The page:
For many hikers, a day on the trails with friends, or even a group of strangers, is far superior to solo hiking. When hiking with a group, however, it’s even more important to be brutally honest with yourself about your limitations. There’s nothing wrong with a challenge. But going too far in the name of keeping up with your companions can result in serious injury – even death.
A great way to take your hiking skills to the next level is to follow a licensed guide. Someone familiar with the area with a vast amount of experience who can help you along the way. Choosing the right guide, however, is crucial. Particularly with the rise of social media, unlicensed guides are countless. These “experts” don’t have the proper training or experience to assist others on treacherous trails and yet charge to do so.
One such guide is currently facing criminal charges after leading a Missouri hiker to his death on a trail near Buffalo National River in Arkansas.
A tragic accident during a hike with friends is one thing, but this guide was charging dozens of people to be led on hikes across “some of the most rugged terrains in the Ozarks” without the proper permits. The incident in question occurred back in May of this year when the Missouri man fell approximately 20 feet from the Indian Trail drainage of Buffalo National River, according to a release from the National Park Service.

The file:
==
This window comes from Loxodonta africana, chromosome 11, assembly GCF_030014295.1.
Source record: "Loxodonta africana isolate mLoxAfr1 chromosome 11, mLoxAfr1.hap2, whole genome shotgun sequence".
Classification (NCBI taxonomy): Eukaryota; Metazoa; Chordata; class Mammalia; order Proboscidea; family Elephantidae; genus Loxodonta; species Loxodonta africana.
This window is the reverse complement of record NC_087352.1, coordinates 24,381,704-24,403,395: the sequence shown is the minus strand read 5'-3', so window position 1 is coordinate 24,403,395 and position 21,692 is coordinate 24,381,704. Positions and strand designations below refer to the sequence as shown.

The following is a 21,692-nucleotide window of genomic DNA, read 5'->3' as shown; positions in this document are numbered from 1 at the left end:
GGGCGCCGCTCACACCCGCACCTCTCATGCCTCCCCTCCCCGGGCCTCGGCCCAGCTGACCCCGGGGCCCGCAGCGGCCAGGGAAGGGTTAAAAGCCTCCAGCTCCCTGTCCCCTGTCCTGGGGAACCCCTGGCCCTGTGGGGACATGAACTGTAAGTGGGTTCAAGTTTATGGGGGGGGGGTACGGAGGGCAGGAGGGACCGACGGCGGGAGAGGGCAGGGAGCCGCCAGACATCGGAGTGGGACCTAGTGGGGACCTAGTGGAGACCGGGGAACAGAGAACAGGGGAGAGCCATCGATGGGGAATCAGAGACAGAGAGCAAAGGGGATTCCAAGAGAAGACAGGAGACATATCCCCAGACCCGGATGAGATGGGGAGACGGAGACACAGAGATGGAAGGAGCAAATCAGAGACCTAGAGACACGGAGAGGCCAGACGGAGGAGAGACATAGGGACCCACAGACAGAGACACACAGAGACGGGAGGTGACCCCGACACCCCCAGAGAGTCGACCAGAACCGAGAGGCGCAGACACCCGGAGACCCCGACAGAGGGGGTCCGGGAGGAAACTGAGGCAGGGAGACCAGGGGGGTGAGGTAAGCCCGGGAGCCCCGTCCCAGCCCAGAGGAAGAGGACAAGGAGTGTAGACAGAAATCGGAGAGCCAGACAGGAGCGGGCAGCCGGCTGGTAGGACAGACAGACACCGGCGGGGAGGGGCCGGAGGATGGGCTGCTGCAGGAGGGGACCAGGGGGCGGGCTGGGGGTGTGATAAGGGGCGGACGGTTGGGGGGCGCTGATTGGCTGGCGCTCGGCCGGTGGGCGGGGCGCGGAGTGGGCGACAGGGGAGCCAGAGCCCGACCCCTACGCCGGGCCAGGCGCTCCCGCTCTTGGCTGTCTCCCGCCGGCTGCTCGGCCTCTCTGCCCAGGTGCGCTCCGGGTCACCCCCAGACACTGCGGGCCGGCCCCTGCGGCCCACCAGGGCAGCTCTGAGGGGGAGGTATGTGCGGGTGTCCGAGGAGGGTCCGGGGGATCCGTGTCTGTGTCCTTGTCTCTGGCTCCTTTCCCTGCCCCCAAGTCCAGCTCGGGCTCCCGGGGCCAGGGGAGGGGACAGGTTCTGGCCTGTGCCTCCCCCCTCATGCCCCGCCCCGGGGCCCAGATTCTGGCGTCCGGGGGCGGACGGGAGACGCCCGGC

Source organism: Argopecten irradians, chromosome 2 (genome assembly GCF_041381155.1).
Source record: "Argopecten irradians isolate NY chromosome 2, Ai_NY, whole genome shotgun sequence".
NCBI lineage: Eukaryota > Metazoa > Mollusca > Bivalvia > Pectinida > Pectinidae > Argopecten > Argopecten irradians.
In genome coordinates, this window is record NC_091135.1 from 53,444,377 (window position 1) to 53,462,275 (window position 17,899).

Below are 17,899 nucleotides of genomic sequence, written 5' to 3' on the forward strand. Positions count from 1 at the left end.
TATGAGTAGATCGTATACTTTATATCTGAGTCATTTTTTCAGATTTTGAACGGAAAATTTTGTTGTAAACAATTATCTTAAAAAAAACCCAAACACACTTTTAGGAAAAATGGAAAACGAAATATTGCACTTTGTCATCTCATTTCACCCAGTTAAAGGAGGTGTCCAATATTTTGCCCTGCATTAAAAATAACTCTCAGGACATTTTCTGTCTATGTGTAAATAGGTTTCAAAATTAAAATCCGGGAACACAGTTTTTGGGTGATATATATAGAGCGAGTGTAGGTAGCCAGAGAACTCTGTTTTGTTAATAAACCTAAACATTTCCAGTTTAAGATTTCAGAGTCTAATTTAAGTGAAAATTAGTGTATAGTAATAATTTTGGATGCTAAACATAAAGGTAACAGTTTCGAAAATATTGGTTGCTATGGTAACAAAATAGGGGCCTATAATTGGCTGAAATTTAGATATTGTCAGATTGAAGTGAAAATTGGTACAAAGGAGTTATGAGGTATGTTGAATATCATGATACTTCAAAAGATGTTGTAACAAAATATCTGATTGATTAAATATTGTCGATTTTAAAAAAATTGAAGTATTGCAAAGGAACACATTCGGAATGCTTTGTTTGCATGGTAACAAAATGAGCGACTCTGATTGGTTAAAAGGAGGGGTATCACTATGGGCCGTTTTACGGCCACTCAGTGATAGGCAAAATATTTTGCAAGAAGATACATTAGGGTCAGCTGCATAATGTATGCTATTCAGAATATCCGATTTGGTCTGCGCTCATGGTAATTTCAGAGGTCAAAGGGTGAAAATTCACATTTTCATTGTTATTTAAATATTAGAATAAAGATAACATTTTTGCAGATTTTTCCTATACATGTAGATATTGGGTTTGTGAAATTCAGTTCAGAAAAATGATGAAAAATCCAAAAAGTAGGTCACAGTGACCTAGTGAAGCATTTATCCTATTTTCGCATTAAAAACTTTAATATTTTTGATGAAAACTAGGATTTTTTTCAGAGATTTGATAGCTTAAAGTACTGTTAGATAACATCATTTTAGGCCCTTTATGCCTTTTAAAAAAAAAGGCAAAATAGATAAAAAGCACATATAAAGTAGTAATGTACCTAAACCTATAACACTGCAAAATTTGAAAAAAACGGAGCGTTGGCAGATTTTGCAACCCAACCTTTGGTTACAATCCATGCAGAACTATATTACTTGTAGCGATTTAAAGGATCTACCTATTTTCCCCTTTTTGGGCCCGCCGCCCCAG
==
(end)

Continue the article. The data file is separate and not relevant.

Unlicensed Guide to Receive Sentencing in March Following Hiker Death
Later identified as 46-year-old Brad Lee Thomas, he and another hiker turned back after deeming the terrain too dangerous to pass. The guide, Jeffrey M. Johnson, didn’t realize that his patrons had left the group and continued on without them.
According to Veronica Gilmore, Thomas’ companion, the pair agreed with another participant that they would meet at the group’s lunch spot. Three hours passed after their arrival, however, and the group was nowhere to be found. At that point, Thomas said, “I think we should go ahead and go. We’ve waited almost three hours, and nobody has shown up,” Gilmore testified.
Daniel Romes, a Buffalo National River park ranger, testified that the hike is extremely hazardous. He claimed that another hiker suffered a leg injury in Johnson’s care just 6 days before the fatal hike. The ranger tried to prevent the May 7 hike by waiting at the scheduled meeting spot. Sadly, though, the hikers met somewhere else.
Dozens of first responders and volunteers rushed to the scene in an effort to locate and rescue Brad Lee Thomas. Unfortunately, however, he remained unresponsive and was eventually pronounced dead.
Johnson was found guilty of violating two Code of Federal Regulations: 36 CFR 2.37, illegally soliciting money, goods, or services, and 36 CFR 5.3, engaging or soliciting business in park areas without a permit. The unlicensed guide is set to receive sentencing in March 2023.